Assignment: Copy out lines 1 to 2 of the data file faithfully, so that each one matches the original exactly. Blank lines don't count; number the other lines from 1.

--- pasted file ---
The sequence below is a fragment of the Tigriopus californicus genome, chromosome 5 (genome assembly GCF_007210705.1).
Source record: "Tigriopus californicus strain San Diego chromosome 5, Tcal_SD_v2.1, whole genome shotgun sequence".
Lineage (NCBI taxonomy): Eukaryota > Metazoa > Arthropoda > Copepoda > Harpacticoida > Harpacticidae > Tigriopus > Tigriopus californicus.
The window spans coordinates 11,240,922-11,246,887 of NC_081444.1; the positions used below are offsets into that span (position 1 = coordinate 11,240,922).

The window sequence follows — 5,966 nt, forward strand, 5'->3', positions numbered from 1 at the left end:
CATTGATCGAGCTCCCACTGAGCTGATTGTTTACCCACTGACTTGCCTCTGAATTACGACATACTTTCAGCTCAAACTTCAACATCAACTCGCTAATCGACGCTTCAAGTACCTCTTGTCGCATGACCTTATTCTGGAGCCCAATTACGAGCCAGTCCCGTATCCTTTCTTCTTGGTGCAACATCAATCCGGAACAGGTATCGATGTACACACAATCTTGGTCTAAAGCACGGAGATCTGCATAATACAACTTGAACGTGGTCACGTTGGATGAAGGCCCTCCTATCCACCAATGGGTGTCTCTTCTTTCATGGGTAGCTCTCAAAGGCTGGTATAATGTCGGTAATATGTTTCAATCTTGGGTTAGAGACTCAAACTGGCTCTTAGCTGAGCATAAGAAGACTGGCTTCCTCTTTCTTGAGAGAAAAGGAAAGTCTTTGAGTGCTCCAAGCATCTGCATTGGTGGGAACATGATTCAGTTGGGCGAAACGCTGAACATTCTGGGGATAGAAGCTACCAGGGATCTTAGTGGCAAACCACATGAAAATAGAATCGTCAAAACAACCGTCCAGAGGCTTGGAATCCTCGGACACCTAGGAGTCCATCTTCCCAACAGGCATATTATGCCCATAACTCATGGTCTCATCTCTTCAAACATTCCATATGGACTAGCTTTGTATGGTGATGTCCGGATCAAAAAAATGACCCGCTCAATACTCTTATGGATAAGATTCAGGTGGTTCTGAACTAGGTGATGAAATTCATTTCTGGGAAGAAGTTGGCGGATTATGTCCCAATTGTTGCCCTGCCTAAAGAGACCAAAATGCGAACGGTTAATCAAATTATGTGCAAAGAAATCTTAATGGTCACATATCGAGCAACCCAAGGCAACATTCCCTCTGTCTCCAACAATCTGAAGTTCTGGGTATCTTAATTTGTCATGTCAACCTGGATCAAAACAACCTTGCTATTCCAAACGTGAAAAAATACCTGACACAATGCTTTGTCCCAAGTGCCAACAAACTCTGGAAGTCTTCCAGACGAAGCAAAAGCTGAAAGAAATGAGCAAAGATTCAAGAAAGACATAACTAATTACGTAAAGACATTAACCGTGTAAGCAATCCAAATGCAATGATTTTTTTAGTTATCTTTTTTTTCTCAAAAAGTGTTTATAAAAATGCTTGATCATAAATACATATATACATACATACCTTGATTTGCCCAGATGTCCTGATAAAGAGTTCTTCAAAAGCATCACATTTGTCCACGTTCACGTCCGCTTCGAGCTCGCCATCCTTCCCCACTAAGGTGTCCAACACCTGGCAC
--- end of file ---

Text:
The sequence below is a fragment of the Tigriopus californicus genome, chromosome 5 (genome assembly GCF_007210705.1).
Source record: "Tigriopus californicus strain San Diego chromosome 5, Tcal_SD_v2.1, whole genome shotgun sequence".